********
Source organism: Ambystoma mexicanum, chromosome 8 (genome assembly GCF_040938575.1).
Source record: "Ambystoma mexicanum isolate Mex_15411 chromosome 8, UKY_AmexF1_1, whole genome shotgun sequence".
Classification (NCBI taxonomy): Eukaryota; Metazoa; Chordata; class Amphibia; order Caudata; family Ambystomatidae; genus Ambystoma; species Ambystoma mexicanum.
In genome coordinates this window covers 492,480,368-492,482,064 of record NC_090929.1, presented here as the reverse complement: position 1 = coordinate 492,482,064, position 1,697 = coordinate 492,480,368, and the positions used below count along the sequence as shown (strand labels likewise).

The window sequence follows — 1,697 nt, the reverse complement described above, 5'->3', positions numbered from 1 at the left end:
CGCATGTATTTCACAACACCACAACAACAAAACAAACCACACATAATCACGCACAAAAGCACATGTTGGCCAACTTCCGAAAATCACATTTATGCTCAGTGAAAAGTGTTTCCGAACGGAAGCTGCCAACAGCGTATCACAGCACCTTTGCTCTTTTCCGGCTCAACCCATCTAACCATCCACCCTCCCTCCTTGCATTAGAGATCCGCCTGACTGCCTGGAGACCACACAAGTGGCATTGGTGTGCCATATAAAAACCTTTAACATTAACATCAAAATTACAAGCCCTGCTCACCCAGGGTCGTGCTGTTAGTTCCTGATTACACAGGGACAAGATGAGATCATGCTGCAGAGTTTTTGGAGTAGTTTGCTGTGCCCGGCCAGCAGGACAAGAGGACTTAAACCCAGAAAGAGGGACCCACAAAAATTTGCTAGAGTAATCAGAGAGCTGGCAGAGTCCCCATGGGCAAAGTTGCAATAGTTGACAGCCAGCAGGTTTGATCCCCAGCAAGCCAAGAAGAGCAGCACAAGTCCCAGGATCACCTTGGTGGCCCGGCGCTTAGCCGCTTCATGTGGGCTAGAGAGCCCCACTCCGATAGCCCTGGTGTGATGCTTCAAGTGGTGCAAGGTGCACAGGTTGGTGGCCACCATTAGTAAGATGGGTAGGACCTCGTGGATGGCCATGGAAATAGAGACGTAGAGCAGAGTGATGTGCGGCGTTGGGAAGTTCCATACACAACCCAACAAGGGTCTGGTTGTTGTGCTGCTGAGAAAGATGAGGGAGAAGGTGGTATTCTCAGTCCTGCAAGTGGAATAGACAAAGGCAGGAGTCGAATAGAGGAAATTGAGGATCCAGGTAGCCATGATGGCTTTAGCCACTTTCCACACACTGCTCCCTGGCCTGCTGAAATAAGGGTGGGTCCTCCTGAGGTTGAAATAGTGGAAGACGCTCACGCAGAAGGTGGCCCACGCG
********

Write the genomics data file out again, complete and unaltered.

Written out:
Source organism: Ambystoma mexicanum, chromosome 8 (genome assembly GCF_040938575.1).
Source record: "Ambystoma mexicanum isolate Mex_15411 chromosome 8, UKY_AmexF1_1, whole genome shotgun sequence".
Classification (NCBI taxonomy): Eukaryota; Metazoa; Chordata; class Amphibia; order Caudata; family Ambystomatidae; genus Ambystoma; species Ambystoma mexicanum.
In genome coordinates this window covers 492,480,368-492,482,064 of record NC_090929.1, presented here as the reverse complement: position 1 = coordinate 492,482,064, position 1,697 = coordinate 492,480,368, and the positions used below count along the sequence as shown (strand labels likewise).

The window sequence follows — 1,697 nt, the reverse complement described above, 5'->3', positions numbered from 1 at the left end:
CGCATGTATTTCACAACACCACAACAACAAAACAAACCACACATAATCACGCACAAAAGCACATGTTGGCCAACTTCCGAAAATCACATTTATGCTCAGTGAAAAGTGTTTCCGAACGGAAGCTGCCAACAGCGTATCACAGCACCTTTGCTCTTTTCCGGCTCAACCCATCTAACCATCCACCCTCCCTCCTTGCATTAGAGATCCGCCTGACTGCCTGGAGACCACACAAGTGGCATTGGTGTGCCATATAAAAACCTTTAACATTAACATCAAAATTACAAGCCCTGCTCACCCAGGGTCGTGCTGTTAGTTCCTGATTACACAGGGACAAGATGAGATCATGCTGCAGAGTTTTTGGAGTAGTTTGCTGTGCCCGGCCAGCAGGACAAGAGGACTTAAACCCAGAAAGAGGGACCCACAAAAATTTGCTAGAGTAATCAGAGAGCTGGCAGAGTCCCCATGGGCAAAGTTGCAATAGTTGACAGCCAGCAGGTTTGATCCCCAGCAAGCCAAGAAGAGCAGCACAAGTCCCAGGATCACCTTGGTGGCCCGGCGCTTAGCCGCTTCATGTGGGCTAGAGAGCCCCACTCCGATAGCCCTGGTGTGATGCTTCAAGTGGTGCAAGGTGCACAGGTTGGTGGCCACCATTAGTAAGATGGGTAGGACCTCGTGGATGGCCATGGAAATAGAGACGTAGAGCAGAGTGATGTGCGGCGTTGGGAAGTTCCATACACAACCCAACAAGGGTCTGGTTGTTGTGCTGCTGAGAAAGATGAGGGAGAAGGTGGTATTCTCAGTCCTGCAAGTGGAATAGACAAAGGCAGGAGTCGAATAGAGGAAATTGAGGATCCAGGTAGCCATGATGGCTTTAGCCACTTTCCACACACTGCTCCCTGGCCTGCTGAAATAAGGGTGGGTCCTCCTGAGGTTGAAATAGTGGAAGACGCTCACGCAGAAGGTGGCCCACGCG